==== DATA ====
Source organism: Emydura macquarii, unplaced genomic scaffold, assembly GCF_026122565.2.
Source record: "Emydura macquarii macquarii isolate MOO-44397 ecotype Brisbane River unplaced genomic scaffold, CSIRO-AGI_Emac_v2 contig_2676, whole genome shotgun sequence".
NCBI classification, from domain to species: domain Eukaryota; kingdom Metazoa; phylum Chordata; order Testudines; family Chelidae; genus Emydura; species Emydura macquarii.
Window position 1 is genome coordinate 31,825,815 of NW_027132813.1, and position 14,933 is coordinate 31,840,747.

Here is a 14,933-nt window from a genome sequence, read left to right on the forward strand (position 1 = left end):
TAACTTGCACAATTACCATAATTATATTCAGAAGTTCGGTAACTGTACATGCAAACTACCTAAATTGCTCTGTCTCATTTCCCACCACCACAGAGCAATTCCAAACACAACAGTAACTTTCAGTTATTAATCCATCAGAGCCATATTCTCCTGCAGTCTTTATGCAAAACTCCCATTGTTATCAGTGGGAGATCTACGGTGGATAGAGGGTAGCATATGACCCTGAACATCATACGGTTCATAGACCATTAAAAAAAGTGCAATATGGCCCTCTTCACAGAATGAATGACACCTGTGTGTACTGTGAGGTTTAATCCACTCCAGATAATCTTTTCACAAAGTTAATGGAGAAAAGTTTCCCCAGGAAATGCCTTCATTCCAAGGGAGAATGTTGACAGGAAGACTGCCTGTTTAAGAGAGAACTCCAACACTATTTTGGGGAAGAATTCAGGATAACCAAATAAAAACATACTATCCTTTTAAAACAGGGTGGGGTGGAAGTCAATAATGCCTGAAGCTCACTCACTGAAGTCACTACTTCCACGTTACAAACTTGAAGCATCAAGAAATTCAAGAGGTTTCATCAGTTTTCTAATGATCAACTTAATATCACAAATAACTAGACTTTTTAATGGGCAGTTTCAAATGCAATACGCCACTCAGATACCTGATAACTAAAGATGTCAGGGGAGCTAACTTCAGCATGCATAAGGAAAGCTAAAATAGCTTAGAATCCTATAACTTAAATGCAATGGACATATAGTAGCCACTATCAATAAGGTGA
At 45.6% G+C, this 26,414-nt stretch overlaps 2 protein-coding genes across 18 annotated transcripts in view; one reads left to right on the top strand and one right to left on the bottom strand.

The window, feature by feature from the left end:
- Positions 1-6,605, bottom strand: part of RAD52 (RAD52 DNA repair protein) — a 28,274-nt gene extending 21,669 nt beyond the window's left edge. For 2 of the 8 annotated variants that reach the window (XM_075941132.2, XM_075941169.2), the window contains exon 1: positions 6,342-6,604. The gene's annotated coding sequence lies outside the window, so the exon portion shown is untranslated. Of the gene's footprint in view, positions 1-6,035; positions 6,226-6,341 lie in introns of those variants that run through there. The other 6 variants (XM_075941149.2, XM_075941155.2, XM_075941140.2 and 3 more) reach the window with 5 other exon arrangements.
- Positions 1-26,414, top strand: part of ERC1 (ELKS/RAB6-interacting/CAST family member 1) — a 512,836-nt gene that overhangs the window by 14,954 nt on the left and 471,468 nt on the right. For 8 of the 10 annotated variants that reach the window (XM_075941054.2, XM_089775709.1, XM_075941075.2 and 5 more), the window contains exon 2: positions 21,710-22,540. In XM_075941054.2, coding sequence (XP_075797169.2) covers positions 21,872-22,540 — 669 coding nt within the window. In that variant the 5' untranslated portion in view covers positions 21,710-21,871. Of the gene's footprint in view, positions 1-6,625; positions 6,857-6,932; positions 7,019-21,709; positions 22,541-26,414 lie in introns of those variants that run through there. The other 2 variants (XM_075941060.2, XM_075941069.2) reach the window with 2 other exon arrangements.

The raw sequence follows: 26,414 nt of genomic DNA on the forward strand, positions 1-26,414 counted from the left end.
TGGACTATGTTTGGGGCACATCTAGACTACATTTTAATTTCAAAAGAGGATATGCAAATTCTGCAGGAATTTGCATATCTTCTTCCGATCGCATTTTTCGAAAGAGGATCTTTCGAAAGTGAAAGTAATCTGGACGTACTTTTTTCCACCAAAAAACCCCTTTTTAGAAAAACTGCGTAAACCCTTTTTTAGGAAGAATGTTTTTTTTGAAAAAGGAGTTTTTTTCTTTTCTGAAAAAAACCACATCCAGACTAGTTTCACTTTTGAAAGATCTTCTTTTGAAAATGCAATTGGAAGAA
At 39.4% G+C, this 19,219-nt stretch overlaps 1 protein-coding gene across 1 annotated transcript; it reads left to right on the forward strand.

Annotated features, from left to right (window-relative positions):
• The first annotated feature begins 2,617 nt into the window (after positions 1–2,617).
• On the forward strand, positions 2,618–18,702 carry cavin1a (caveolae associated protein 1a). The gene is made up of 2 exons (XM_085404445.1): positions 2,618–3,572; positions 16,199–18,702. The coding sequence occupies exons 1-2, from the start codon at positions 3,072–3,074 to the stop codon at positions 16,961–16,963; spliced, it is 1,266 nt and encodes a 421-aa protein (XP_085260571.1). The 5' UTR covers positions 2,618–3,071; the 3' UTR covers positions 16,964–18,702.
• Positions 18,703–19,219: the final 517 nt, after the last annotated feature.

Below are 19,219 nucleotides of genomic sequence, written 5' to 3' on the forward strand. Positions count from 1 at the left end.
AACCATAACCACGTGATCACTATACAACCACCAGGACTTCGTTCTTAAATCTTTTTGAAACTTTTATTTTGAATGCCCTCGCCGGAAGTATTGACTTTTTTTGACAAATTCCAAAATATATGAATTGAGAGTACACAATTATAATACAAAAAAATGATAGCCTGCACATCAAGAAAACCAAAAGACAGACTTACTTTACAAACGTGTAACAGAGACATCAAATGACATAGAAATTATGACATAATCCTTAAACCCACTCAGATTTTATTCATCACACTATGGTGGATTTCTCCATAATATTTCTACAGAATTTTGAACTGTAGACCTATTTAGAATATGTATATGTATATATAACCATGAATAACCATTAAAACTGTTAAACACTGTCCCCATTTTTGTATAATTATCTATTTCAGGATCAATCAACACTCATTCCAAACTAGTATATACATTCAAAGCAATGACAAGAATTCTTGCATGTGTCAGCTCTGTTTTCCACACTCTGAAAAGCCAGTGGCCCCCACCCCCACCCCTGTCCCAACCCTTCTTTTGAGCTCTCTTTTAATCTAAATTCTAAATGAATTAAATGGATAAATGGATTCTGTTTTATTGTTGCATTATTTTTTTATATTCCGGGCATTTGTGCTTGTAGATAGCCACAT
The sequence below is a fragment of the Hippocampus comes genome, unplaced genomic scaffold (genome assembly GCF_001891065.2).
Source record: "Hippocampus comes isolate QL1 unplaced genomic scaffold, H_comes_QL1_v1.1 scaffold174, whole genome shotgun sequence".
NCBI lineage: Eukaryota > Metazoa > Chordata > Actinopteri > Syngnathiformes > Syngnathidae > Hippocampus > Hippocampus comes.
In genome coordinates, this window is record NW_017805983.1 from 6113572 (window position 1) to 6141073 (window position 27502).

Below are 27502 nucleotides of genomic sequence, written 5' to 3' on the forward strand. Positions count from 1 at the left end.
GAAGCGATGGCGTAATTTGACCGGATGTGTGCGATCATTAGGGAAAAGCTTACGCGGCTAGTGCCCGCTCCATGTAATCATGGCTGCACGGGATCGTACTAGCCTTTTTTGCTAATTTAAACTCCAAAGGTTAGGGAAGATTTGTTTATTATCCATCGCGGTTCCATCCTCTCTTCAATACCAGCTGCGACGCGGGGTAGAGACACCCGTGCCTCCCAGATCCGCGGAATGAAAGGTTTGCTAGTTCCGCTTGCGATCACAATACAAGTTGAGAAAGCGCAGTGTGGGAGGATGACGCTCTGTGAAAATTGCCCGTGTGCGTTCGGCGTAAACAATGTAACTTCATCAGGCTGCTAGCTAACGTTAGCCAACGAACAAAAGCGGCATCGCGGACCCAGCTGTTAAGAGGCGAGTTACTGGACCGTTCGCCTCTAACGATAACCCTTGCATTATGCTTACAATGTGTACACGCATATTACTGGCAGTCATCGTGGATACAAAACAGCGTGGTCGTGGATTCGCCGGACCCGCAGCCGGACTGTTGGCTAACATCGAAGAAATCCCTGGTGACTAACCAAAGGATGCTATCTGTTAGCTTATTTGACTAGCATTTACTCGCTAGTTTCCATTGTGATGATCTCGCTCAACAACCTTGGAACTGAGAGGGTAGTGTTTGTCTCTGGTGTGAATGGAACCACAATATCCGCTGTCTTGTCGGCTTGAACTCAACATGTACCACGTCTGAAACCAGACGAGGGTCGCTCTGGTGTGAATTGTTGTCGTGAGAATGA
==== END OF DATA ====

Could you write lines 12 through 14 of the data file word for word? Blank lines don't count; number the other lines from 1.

TGGACTATGTTTGGGGCACATCTAGACTACATTTTAATTTCAAAAGAGGATATGCAAATTCTGCAGGAATTTGCATATCTTCTTCCGATCGCATTTTTCGAAAGAGGATCTTTCGAAAGTGAAAGTAATCTGGACGTACTTTTTTCCACCAAAAAACCCCTTTTTAGAAAAACTGCGTAAACCCTTTTTTAGGAAGAATGTTTTTTTTGAAAAAGGAGTTTTTTTCTTTTCTGAAAAAAACCACATCCAGACTAGTTTCACTTTTGAAAGATCTTCTTTTGAAAATGCAATTGGAAGAA
At 39.4% G+C, this 19,219-nt stretch overlaps 1 protein-coding gene across 1 annotated transcript; it reads left to right on the forward strand.

Annotated features, from left to right (window-relative positions):